1—Why not the coin?
The US has entered yet another debt ceiling crisis. Despite what's often reported in the media, this is a recurring political – not economic – crisis. Treasury is threatening default in an attempt to persuade Congress to raise the arbitrary debt limit, which it's rapidly approaching. Not because there's a legal requirement for it to pay for things like social security before the principal and interest on its debt, but because the government doesn't want to cut any spending (see: Washington Monument Syndrome).
Whenever the debt ceiling approaches, so too does the call for it to mint a platinum coin. While "Treasury is prohibited from simply printing money to pay the government's bills", it can still mint coins thanks to "a legislative drafting error", so just... mint one trillion-dollar coin, problem solved, right? Not quite:
"The coin strategy depends on the Fed agreeing to accept the coin for deposit. Back in 2013, when the Obama administration was seeking to squash talk about the coin — they thought it undermined their ultimately successful efforts to get Congress to agree to raise the debt limit — a Treasury spokesperson told the Washington Post that the Fed had told them it would be unwilling to accept the coin. The Fed, they said, did not believe the coin's issuance would be legal."
That's from Josh Barro, who thinks that even if it were legal to force the Fed to accept the coin at the 11th hour, it would spook financial markets to such an extent that it's no better than any of the alternatives. As for the economic consequences:
"...the Fed's ability to manage inflation could be severely impaired by taking on the fiscal responsibilities required by the coin approach. In 2013, this was somewhat less of a worry because inflation was, if anything, too low. Right now, the Fed's efforts to tame inflation without putting the economy into a recession are the most important part of the federal government's economic policy, and undermining its resources there — both political resources and operational ones — would be a big mistake.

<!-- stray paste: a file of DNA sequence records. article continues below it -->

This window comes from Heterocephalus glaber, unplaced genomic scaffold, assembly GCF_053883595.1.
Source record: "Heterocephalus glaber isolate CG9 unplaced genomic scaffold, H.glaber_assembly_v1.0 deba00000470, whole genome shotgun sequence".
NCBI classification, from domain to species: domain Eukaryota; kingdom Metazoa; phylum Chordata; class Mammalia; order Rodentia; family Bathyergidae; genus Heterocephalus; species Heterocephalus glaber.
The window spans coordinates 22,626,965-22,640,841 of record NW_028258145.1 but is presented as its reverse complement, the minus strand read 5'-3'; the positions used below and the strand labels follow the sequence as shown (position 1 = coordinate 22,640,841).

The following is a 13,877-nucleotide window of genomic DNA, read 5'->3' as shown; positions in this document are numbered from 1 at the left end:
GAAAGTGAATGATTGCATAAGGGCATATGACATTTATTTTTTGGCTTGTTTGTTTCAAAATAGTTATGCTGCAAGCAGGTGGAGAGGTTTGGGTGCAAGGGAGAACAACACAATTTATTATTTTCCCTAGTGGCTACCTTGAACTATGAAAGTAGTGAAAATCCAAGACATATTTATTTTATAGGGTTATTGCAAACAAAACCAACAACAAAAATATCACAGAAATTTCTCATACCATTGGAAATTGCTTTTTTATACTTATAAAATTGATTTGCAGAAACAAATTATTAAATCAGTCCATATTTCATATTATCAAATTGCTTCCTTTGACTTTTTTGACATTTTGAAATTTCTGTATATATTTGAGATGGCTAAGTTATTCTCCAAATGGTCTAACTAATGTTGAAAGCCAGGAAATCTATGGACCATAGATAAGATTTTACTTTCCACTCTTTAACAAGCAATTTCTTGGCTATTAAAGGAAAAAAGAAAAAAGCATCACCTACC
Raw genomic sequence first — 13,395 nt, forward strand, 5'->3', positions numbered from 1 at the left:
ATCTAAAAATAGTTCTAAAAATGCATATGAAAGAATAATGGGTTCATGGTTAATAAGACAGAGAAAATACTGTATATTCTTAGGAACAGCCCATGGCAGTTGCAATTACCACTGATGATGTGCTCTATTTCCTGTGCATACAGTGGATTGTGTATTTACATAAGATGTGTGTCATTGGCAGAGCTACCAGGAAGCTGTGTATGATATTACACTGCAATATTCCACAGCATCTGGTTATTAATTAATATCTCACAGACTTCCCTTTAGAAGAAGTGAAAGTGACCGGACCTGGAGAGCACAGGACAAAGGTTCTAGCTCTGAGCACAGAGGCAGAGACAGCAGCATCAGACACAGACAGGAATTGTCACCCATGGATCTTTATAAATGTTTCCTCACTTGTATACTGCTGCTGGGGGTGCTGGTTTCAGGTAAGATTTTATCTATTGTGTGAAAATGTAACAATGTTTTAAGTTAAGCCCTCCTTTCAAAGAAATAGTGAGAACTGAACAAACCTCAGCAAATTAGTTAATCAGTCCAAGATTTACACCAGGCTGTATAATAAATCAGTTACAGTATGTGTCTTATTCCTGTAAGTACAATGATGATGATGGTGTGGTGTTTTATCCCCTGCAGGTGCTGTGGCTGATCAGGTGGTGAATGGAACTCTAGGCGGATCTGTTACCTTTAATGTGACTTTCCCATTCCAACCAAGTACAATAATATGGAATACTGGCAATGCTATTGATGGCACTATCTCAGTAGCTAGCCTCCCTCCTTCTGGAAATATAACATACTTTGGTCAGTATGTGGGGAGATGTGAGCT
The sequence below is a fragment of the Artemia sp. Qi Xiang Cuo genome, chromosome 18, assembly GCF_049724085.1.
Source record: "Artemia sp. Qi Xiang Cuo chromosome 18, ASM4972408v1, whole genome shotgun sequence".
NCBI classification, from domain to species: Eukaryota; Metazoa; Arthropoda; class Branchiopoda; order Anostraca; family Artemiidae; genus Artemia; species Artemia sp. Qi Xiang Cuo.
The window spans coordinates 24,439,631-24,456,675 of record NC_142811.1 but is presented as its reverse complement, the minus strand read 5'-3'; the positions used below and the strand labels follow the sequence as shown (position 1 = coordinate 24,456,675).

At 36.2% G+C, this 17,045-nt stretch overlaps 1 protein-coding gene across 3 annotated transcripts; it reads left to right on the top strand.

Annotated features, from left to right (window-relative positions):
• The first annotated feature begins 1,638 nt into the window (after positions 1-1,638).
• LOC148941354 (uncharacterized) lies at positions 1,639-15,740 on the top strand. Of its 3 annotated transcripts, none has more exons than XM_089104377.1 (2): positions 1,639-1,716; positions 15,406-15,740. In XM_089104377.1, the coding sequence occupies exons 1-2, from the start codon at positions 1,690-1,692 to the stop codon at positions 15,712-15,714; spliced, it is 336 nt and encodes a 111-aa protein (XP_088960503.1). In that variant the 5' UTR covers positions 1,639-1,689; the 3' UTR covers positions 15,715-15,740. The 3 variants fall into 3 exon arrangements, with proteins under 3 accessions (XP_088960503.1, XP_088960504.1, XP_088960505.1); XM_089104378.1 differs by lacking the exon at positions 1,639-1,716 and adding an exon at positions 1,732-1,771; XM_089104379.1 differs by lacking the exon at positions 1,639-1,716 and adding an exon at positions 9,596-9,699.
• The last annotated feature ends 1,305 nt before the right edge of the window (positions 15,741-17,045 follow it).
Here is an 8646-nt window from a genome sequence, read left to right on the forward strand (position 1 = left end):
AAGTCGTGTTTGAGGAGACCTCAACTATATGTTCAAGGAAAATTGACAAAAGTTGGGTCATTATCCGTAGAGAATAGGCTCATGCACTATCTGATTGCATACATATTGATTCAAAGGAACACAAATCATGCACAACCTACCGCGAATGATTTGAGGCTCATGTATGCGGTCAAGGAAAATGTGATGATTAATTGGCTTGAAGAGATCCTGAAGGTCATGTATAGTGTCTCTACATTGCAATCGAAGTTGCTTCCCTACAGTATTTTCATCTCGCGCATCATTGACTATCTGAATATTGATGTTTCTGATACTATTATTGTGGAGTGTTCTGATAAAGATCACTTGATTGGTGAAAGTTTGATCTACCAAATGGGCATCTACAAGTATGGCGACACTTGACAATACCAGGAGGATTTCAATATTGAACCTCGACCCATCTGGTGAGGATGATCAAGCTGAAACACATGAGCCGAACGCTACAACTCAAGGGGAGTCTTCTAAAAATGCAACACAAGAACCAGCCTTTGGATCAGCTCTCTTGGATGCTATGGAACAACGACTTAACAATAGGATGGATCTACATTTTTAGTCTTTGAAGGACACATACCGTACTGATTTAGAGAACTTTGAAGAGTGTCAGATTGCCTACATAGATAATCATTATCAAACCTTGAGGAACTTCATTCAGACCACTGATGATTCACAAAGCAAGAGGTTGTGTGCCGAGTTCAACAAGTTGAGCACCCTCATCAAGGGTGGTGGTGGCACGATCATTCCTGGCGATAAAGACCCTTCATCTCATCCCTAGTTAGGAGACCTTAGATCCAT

Finally, it's important to note these challenges would increase the government's cost to borrow through several channels: interest costs would rise due to greater uncertainty over future inflation; interest costs would rise if the Fed had to raise rates in order to address inflation fears; and interest costs would rise to the extent the process fails to allay concerns about potential future debt defaults."
You can read Barro's full essay here (~9 minute read).
2—Your new virtual assistant
The latest in artificial intelligence – ChatGPT and other large language models – may not be anywhere close to what we might consider artificial general intelligence, but they do make good personal assistants. Earlier this month Mark McNeilly listed a few ways he's using it to improve his workflow:
General Office Tasks, such as drafting emails, and laying out slide presentation, spreadsheets and processes.
Writing Tasks, such as outlining and drafting an article or composing poetry.
Learning by asking questions to get facts or gain insights.
Teaching by developing a syllabus, learning outcomes or test questions and more.
Advice, both on how to do things all the way up to offering therapy.
Brainstorming all kinds of things, like generating lists of names for organizations and products or ideas for blogs.